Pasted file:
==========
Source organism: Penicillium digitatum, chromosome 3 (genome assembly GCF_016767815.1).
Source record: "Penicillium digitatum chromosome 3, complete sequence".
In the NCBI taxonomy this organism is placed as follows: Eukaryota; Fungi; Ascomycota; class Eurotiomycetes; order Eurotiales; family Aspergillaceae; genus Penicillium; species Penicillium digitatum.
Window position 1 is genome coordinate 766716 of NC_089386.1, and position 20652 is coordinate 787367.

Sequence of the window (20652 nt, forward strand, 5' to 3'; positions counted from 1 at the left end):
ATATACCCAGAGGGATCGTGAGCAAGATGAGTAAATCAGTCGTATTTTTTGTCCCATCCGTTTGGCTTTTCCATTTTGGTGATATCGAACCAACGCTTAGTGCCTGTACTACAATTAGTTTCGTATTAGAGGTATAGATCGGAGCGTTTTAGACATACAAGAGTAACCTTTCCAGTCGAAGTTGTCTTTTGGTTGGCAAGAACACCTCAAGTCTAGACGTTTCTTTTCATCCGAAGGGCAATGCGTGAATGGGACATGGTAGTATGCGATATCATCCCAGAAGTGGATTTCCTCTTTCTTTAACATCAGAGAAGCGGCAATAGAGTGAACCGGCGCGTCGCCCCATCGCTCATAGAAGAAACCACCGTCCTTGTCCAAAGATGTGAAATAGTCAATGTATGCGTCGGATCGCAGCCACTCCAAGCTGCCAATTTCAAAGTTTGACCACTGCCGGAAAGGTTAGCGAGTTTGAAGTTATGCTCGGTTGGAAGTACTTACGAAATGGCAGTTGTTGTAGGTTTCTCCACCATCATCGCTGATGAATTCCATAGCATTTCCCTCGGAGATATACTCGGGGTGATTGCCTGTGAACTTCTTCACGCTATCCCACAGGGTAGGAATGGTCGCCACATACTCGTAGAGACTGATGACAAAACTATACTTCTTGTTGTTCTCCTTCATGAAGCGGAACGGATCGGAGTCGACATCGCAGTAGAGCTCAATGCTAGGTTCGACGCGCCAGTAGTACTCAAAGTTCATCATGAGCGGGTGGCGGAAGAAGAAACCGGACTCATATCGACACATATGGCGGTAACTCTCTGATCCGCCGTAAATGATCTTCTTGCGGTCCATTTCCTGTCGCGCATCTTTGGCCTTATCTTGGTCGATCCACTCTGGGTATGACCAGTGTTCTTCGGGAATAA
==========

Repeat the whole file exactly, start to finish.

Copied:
Source organism: Penicillium digitatum, chromosome 3 (genome assembly GCF_016767815.1).
Source record: "Penicillium digitatum chromosome 3, complete sequence".
In the NCBI taxonomy this organism is placed as follows: Eukaryota; Fungi; Ascomycota; class Eurotiomycetes; order Eurotiales; family Aspergillaceae; genus Penicillium; species Penicillium digitatum.
Window position 1 is genome coordinate 766716 of NC_089386.1, and position 20652 is coordinate 787367.

Sequence of the window (20652 nt, forward strand, 5' to 3'; positions counted from 1 at the left end):
ATATACCCAGAGGGATCGTGAGCAAGATGAGTAAATCAGTCGTATTTTTTGTCCCATCCGTTTGGCTTTTCCATTTTGGTGATATCGAACCAACGCTTAGTGCCTGTACTACAATTAGTTTCGTATTAGAGGTATAGATCGGAGCGTTTTAGACATACAAGAGTAACCTTTCCAGTCGAAGTTGTCTTTTGGTTGGCAAGAACACCTCAAGTCTAGACGTTTCTTTTCATCCGAAGGGCAATGCGTGAATGGGACATGGTAGTATGCGATATCATCCCAGAAGTGGATTTCCTCTTTCTTTAACATCAGAGAAGCGGCAATAGAGTGAACCGGCGCGTCGCCCCATCGCTCATAGAAGAAACCACCGTCCTTGTCCAAAGATGTGAAATAGTCAATGTATGCGTCGGATCGCAGCCACTCCAAGCTGCCAATTTCAAAGTTTGACCACTGCCGGAAAGGTTAGCGAGTTTGAAGTTATGCTCGGTTGGAAGTACTTACGAAATGGCAGTTGTTGTAGGTTTCTCCACCATCATCGCTGATGAATTCCATAGCATTTCCCTCGGAGATATACTCGGGGTGATTGCCTGTGAACTTCTTCACGCTATCCCACAGGGTAGGAATGGTCGCCACATACTCGTAGAGACTGATGACAAAACTATACTTCTTGTTGTTCTCCTTCATGAAGCGGAACGGATCGGAGTCGACATCGCAGTAGAGCTCAATGCTAGGTTCGACGCGCCAGTAGTACTCAAAGTTCATCATGAGCGGGTGGCGGAAGAAGAAACCGGACTCATATCGACACATATGGCGGTAACTCTCTGATCCGCCGTAAATGATCTTCTTGCGGTCCATTTCCTGTCGCGCATCTTTGGCCTTATCTTGGTCGATCCACTCTGGGTATGACCAGTGTTCTTCGGGAATAA